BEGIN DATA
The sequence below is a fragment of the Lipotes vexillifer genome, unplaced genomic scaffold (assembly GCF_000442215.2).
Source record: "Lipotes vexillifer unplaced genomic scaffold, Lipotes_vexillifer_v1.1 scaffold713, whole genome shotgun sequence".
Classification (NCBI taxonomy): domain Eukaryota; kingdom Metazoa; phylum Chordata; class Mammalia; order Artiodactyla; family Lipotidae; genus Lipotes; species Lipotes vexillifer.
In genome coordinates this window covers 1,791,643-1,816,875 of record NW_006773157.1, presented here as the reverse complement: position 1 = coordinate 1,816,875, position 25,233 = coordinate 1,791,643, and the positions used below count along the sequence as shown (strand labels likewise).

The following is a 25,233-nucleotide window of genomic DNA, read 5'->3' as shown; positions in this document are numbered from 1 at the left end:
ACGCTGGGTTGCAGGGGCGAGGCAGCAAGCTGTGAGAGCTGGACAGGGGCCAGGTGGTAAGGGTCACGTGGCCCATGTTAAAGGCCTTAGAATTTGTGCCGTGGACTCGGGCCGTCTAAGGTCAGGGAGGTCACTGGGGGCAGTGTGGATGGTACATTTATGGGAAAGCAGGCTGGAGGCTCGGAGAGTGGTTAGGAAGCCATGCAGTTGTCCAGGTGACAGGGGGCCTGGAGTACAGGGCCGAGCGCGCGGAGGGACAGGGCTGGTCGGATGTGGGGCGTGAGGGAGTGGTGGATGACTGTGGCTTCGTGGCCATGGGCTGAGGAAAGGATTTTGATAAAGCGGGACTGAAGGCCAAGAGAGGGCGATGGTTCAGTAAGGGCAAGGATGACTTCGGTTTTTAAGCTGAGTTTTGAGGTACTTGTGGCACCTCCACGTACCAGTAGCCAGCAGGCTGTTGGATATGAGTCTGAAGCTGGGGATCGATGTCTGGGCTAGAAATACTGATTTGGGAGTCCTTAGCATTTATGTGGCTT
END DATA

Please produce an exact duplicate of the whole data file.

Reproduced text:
The sequence below is a fragment of the Lipotes vexillifer genome, unplaced genomic scaffold (assembly GCF_000442215.2).
Source record: "Lipotes vexillifer unplaced genomic scaffold, Lipotes_vexillifer_v1.1 scaffold713, whole genome shotgun sequence".
Classification (NCBI taxonomy): domain Eukaryota; kingdom Metazoa; phylum Chordata; class Mammalia; order Artiodactyla; family Lipotidae; genus Lipotes; species Lipotes vexillifer.
In genome coordinates this window covers 1,791,643-1,816,875 of record NW_006773157.1, presented here as the reverse complement: position 1 = coordinate 1,816,875, position 25,233 = coordinate 1,791,643, and the positions used below count along the sequence as shown (strand labels likewise).

The following is a 25,233-nucleotide window of genomic DNA, read 5'->3' as shown; positions in this document are numbered from 1 at the left end:
ACGCTGGGTTGCAGGGGCGAGGCAGCAAGCTGTGAGAGCTGGACAGGGGCCAGGTGGTAAGGGTCACGTGGCCCATGTTAAAGGCCTTAGAATTTGTGCCGTGGACTCGGGCCGTCTAAGGTCAGGGAGGTCACTGGGGGCAGTGTGGATGGTACATTTATGGGAAAGCAGGCTGGAGGCTCGGAGAGTGGTTAGGAAGCCATGCAGTTGTCCAGGTGACAGGGGGCCTGGAGTACAGGGCCGAGCGCGCGGAGGGACAGGGCTGGTCGGATGTGGGGCGTGAGGGAGTGGTGGATGACTGTGGCTTCGTGGCCATGGGCTGAGGAAAGGATTTTGATAAAGCGGGACTGAAGGCCAAGAGAGGGCGATGGTTCAGTAAGGGCAAGGATGACTTCGGTTTTTAAGCTGAGTTTTGAGGTACTTGTGGCACCTCCACGTACCAGTAGCCAGCAGGCTGTTGGATATGAGTCTGAAGCTGGGGATCGATGTCTGGGCTAGAAATACTGATTTGGGAGTCCTTAGCATTTATGTGGCTT